Ask any newly-married couple and they'll tell you a lot can happen in nine months.
HP and EDS, suitors in one of the biggest mergers in IT history, claim to be two thirds of the way through their US$13.9 billion marriage.
According to David Gee, vice president of global marketing at EDS, the integration process is due to be complete in around four months.
Gee took time out to discuss the merger this week with iTnews editor, Brett Winterford - discussing everything from the working culture of the two companies, headcount reductions, to planned divestiture of services assets and that "800 pound gorilla" called IBM.
iTnews: How far into the integration effort is HP?
Gee: The definitive agreement to acquire EDS was just over a year ago, but the acquisition closed at the end of August 2008. So we're nine or ten months into the integration process.
We are two-thirds of the way through the transformation plan we built against - including the headcount reductions, the reporting structures, and the introduction to EDS of the consistent set of operational principles HP insists on.
So we're a fair way through it. We're now at that inflection point between looking inwards and focusing on the marketplace.
iTnews: Why do you think HP needed the EDS business?
Gee: Overall [HP's] intent was to have a certain size, scale and reach in multiple lines of business. We wanted to build out and become number one or two in each area of our business.
HP had leadership positions in Imaging and Printing, in PCs, in enterprise computing, and to some degree in software.
There was a requirement for deeper service offerings - that was the impetus for the transaction. EDS had a reputation for service quality and a great services footprint in terms of size and scale in the US, UK, Australia, other Western countries and Asia - that was very attractive.
iTnews: What were the reporting lines at the time of the acquisition, and what are they now?
Gee: The former CEO of EDS, Ronald Rittenmeyer, came across to HP as part of the transaction and reported to HP Chief Executive Mark Hurd.
At the end of 2008, HP decided to take the EDS business and have it instead report into Ann Livermore, who runs our Technology Solutions Group - which is basically our enterprise computing business (servers, storage, networks). TSG is a big group - as a standalone business it would be among the 30 or 40 largest companies in the world.
As you know, Ronald Rittenmeyer retired, so [as an EDS employee] I now report to [current EDS SVP] Joe Eazor, who in turn reports to Ann Livermore.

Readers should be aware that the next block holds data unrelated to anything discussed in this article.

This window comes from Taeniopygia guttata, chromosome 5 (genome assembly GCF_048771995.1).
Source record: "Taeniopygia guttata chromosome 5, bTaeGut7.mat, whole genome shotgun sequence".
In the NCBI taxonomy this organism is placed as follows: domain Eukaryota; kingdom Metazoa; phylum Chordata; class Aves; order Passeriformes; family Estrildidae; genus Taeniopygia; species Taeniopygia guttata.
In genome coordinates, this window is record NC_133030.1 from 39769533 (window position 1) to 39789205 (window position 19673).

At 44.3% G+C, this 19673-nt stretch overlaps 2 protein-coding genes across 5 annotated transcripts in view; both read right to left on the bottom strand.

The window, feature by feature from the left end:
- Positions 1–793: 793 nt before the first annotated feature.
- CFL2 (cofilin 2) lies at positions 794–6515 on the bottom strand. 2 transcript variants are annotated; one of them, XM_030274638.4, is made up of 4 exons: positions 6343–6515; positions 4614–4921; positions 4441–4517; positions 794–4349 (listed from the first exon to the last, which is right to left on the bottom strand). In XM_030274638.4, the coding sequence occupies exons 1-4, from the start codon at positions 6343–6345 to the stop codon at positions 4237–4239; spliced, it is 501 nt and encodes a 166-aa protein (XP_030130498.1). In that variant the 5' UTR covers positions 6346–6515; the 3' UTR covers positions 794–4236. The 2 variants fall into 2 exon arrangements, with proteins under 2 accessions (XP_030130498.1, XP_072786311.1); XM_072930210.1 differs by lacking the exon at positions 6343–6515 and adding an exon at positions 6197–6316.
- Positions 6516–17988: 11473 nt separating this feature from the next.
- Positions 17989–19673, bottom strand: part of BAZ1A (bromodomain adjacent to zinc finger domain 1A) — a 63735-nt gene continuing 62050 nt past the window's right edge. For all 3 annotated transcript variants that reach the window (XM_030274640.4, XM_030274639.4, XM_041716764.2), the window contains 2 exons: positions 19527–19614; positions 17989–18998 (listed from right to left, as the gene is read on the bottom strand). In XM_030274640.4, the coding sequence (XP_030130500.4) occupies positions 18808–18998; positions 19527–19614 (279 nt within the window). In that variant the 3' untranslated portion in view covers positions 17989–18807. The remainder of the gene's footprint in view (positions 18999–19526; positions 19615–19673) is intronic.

iTnews: And here in Australia?
Gee: The leader of the EDS business in Australia and New Zealand is David Caspari, who reports to an APAC leader of EDS in Singapore, Kevin Jones, who in turn reports to Joe Eazor.
iTnews: What parts of HP's services business were rolled into EDS?
Gee: There were some elements of the HP Services business that were rolled into EDS.
First, HP's outsourcing business became a part of EDS.
Then we brought across about one-third of HP's consulting and integration business - another third of that business was rolled into HP Software and another third into the Technology Services business - which is HP's support business for the support of HP infrastructure customers acquire.
iTnews: So which parts does HP report as its 'services' business?
Gee: When we report to the street, the services number is the EDS business and HP Technology Services combined. In the second quarter, which finished April 31, that business reported US$8.5 billion of revenues.
From a revenue standpoint, that is the largest revenue segment HP reports - more than PCs, printers, enterprise computing, software and financial services.
That's a marked contrast to one year ago.
iTnews: Is it the only profitable division of HP at the moment?
Gee: No, every division of HP reports a profit. The headwind of the current economy meant that there were revenue declines in servers, storage, PC and printing - but I think you'll find that across all vendors, be it Dell, IBM, HP - they have all shaved 20 per cent off revenues year on year.
iTnews: There were some 24,600 staff affected by the integration effort - how far through this process is HP?
Gee: At the time of the acquisition there was 24,600 - we're two-thirds of the way through that reduction. And we have hired a lot of people too. As you know, we also announced a two per cent staff reduction during the latest earnings call - but that is mostly from other parts of HP.
iTnews: How many staff does HP employ now?
Gee: As of May there were 321,000.
As opposed to a hardware business, where you might have third parties build your servers and storage, EDS is a very people-intensive business. More than half of HP's staff is EDS staff.
iTnews: If I took the 172,000 and 140,000 HP and EDS respectively employed at the time of the acquisition, then subtracted the initial cuts of 24,600 employees and the additional 6,400 additional headcount reductions just announced, I'd get 281,000.
If HP still employees 321,000 today, either you are doing a lot of hiring or there are many employees still on board that are waiting to be let go...
Gee: We haven't hired as many as we've let go, but we've certainly hired in some areas.
Remember that anytime the EDS business takes on a new contract, we tend to inherit the people footprint. And if we don't take on a deal with skills associated, we tend to hire against the opportunity.
In the past 60 days we have also gone to a concerted effort to make sure we give those we are letting go the first right of refusal to apply for work when we do win new business without skills associated.
We are looking inside EDS' talent pool, at those in the process of being displaced, to see if there are any skills and geography matches, before we go to the outside.